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  22. Howard on November 28, 2012 at 9:03 AM

    Maybe we should stop worrying about who is a victim and just decide that every has unmet needs and try to fill them as best we can. Well, when you study the dynamics of the triangle it becomes obvious that subconscious rescuers generally end up as victims (no good deed goes unpunished) typically because they need to be needed far more than they are actually helping. Conscious rescuers can often avoid this particularly when conducting a genuine rescue (firemen at the scene of an accident) so consciousness raising on this topic can eliminate a lot of drama, improve rescues and reduce political arguing.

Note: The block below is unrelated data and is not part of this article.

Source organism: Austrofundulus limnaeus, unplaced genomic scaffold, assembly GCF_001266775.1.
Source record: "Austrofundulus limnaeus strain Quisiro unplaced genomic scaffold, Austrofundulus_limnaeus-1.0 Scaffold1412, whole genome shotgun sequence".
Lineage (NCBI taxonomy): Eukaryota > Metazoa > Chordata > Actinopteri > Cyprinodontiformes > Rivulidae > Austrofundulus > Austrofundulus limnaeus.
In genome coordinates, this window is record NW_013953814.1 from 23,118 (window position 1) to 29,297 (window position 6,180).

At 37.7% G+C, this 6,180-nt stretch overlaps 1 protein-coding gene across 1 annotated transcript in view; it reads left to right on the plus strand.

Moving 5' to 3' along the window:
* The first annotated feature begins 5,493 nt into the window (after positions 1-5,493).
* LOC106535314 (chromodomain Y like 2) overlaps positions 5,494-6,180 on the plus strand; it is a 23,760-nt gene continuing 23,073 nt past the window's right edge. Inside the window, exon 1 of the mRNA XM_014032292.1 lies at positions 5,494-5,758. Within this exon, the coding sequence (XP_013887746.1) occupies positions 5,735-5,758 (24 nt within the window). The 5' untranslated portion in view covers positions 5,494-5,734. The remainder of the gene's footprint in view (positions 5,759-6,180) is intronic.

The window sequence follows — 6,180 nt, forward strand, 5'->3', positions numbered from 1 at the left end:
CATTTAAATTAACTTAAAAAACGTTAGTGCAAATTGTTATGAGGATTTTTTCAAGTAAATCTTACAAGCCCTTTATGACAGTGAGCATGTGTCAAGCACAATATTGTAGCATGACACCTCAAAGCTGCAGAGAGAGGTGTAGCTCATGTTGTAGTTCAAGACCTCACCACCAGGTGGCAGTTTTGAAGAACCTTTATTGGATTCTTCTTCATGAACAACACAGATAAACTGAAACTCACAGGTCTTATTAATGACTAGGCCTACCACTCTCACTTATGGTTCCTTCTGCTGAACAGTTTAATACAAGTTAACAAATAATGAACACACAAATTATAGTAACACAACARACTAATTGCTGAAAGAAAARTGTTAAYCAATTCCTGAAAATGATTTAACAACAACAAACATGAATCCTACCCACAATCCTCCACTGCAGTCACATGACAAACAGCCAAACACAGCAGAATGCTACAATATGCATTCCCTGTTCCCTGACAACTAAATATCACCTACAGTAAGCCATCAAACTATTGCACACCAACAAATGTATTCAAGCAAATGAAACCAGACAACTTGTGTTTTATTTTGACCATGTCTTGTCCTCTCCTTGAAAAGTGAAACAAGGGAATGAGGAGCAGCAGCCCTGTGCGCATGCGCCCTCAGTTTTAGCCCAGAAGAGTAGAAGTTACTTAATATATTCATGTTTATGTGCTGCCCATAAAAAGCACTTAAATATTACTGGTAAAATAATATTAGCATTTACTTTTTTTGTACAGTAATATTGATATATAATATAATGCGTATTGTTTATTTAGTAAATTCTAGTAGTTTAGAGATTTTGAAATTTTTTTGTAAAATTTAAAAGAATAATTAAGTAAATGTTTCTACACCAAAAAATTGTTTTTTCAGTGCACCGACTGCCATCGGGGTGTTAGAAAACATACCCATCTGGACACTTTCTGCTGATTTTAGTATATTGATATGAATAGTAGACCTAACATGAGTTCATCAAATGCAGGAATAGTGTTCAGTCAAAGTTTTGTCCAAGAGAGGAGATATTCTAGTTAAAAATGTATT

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  23. Mike S on November 28, 2012 at 12:50 PM

    #11 Douglas: Mike S, with all the shilling you perform for the DNC, I marvel how you find time to continue a medical practice. You must avail us of your proficiency in time management.

    I don’t necessarily “shill” for the DNC, but I will tell you what makes me tick:

    - The 47% that Romney denigrated – they are my patients. They are people I see day in and day out who might be on a government program, who might need a little help. There is always one or two here and there who you wonder why they don’t get out and do something productive, but for the most part, they are hard-working people who had a bit of bad luck.

    - I am sick of insurance company CEOs who get stock options and bonuses and salaries in the tens of millions to billions and who DON’T PROVIDE A SINGLE MEDICAL SERVICE to anyone. They suck money out of the system by denying care to anyone they can on technicalities.